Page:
“There is no more difficult art to acquire than the art of observation, and for some men it is quite as difficult to record an observation in brief and plain language.“Sir William Osler (1849 – 1919)
Dept of Pharmaceutical Sciences,
College of Pharmacy
NIH/NCCIH F31 Predoctoral Fellow
Research Project: Many top-selling botanical dietary supplements are used by women as natural alternatives to managing menopausal symptoms. By reanalyzing existing specimens from prior clinical studies, this project will ascertain if consumption of these supplements can significantly alter hormone levels. Also, preclinical assays will be developed to predict the safety of botanical dietary supplements as modulators of estrogen levels and metabolism.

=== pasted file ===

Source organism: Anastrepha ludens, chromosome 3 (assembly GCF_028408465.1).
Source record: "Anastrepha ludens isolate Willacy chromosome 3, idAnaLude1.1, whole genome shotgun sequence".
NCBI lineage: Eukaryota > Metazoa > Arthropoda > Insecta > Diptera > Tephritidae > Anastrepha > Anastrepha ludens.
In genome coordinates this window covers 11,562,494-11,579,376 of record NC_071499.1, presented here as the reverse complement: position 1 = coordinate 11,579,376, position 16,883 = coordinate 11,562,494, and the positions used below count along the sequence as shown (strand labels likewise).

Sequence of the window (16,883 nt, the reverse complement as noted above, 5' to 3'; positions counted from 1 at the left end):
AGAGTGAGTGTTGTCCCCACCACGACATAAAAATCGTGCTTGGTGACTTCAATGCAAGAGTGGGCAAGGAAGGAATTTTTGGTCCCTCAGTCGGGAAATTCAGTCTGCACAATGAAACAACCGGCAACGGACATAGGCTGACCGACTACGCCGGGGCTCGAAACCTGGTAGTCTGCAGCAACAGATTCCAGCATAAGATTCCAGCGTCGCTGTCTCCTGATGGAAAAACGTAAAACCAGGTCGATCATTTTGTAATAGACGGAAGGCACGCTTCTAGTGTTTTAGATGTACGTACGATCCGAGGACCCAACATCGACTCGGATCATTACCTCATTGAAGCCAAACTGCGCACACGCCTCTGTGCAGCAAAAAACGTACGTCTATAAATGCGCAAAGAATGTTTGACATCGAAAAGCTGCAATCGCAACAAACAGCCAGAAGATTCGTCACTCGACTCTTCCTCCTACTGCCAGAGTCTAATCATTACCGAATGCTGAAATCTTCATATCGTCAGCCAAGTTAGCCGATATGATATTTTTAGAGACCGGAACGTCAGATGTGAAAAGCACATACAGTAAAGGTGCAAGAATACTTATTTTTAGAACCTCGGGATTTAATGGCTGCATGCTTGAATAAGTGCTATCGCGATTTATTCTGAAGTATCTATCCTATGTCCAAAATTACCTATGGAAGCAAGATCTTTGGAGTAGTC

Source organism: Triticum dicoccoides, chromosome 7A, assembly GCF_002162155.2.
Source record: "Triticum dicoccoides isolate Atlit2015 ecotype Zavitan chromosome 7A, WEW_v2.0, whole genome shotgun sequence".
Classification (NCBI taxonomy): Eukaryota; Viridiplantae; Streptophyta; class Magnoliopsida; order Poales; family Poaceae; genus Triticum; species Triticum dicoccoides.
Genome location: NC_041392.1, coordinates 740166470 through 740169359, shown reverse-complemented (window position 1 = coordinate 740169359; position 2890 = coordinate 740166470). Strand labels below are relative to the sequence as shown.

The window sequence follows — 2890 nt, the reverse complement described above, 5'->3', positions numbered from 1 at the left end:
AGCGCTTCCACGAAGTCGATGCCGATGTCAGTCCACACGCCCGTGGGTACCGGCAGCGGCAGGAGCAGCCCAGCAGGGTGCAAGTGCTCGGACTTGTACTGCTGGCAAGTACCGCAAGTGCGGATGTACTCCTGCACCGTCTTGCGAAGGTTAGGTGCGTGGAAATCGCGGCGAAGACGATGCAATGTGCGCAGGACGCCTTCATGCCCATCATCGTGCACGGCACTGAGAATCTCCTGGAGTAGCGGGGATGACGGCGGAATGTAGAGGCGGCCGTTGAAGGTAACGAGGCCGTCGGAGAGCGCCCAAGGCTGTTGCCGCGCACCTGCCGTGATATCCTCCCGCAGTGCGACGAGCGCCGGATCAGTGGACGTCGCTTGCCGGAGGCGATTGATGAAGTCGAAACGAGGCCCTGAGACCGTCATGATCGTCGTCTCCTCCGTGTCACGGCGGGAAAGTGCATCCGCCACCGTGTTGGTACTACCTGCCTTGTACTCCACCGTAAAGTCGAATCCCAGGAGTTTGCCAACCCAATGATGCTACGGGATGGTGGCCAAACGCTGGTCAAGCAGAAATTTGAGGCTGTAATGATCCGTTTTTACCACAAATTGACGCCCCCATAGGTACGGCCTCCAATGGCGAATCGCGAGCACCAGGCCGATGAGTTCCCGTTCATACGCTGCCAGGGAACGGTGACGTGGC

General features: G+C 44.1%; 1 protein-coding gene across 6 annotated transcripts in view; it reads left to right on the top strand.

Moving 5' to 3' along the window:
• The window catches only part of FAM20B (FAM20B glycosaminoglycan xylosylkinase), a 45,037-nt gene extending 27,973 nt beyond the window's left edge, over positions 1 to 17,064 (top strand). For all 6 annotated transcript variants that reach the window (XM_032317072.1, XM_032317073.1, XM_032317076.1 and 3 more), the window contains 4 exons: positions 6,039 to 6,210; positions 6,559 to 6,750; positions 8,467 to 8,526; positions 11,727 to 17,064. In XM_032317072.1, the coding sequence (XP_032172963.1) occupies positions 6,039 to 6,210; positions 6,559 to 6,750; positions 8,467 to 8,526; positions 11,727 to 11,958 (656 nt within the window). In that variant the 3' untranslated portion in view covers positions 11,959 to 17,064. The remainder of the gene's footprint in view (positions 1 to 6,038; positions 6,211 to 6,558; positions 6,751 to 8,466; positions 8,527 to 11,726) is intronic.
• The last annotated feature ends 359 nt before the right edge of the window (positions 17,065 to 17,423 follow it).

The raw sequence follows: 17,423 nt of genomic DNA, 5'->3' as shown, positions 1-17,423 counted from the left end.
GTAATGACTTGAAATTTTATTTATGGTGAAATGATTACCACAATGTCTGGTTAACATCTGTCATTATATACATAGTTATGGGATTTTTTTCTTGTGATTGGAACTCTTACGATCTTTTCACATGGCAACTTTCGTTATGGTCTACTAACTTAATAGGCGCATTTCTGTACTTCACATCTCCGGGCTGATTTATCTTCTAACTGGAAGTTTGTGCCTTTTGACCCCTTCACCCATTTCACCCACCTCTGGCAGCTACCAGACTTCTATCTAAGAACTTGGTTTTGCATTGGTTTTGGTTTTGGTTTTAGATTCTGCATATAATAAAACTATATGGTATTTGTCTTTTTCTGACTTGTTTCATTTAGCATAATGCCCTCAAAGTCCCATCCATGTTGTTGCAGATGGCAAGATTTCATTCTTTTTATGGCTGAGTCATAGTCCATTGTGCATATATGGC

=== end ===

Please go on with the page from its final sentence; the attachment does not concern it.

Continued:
“Exploring the wonders of nature”Linus Pauling Institute Newsletter, Fall 2019
Biography: Alan Wong completed his undergraduate training in geology and biochemistry at Northwestern University. As time went on, however, his passion gradually shifted from studying chemical signatures in fossils to studying plants. After an early job analyzing products for the agrochemical, food, and botanical industries, he became interested in exploring the health effects of botanical dietary supplements.
He now focuses on connecting basic research on botanicals to their use in a clinical setting. Using some of latest mass spectrometry technologies, Alan seeks to answer previously unsolvable questions on the effects of these supplements in humans.
He is especially interested in understanding how natural products – when provided as a dietary supplement – affect hormone levels in the body. After graduation, Alan plans to take scientific tools like mass spectrometry into a clinical setting. His hope is to use these cutting-edge techniques to develop powerful bioassays that will help advance the treatment of disease.